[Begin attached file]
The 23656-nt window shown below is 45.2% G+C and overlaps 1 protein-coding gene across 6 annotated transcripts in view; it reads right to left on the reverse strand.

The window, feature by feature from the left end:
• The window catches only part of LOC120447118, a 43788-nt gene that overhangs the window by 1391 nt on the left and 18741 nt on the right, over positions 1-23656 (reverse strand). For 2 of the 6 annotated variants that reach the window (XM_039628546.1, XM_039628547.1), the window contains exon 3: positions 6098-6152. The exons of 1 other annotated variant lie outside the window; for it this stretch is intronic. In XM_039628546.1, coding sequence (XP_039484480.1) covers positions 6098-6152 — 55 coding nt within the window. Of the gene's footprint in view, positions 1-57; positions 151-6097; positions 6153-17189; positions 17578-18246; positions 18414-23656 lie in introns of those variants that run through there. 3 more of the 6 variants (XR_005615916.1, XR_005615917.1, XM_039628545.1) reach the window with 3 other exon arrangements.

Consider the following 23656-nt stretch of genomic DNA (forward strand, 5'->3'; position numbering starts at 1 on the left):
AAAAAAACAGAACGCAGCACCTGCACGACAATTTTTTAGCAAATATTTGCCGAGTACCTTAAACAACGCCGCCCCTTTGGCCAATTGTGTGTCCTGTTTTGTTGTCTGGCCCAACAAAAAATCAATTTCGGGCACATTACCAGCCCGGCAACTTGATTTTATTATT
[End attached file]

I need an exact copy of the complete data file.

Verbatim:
The 23656-nt window shown below is 45.2% G+C and overlaps 1 protein-coding gene across 6 annotated transcripts in view; it reads right to left on the reverse strand.

The window, feature by feature from the left end:
• The window catches only part of LOC120447118, a 43788-nt gene that overhangs the window by 1391 nt on the left and 18741 nt on the right, over positions 1-23656 (reverse strand). For 2 of the 6 annotated variants that reach the window (XM_039628546.1, XM_039628547.1), the window contains exon 3: positions 6098-6152. The exons of 1 other annotated variant lie outside the window; for it this stretch is intronic. In XM_039628546.1, coding sequence (XP_039484480.1) covers positions 6098-6152 — 55 coding nt within the window. Of the gene's footprint in view, positions 1-57; positions 151-6097; positions 6153-17189; positions 17578-18246; positions 18414-23656 lie in introns of those variants that run through there. 3 more of the 6 variants (XR_005615916.1, XR_005615917.1, XM_039628545.1) reach the window with 3 other exon arrangements.

Consider the following 23656-nt stretch of genomic DNA (forward strand, 5'->3'; position numbering starts at 1 on the left):
AAAAAAACAGAACGCAGCACCTGCACGACAATTTTTTAGCAAATATTTGCCGAGTACCTTAAACAACGCCGCCCCTTTGGCCAATTGTGTGTCCTGTTTTGTTGTCTGGCCCAACAAAAAATCAATTTCGGGCACATTACCAGCCCGGCAACTTGATTTTATTATT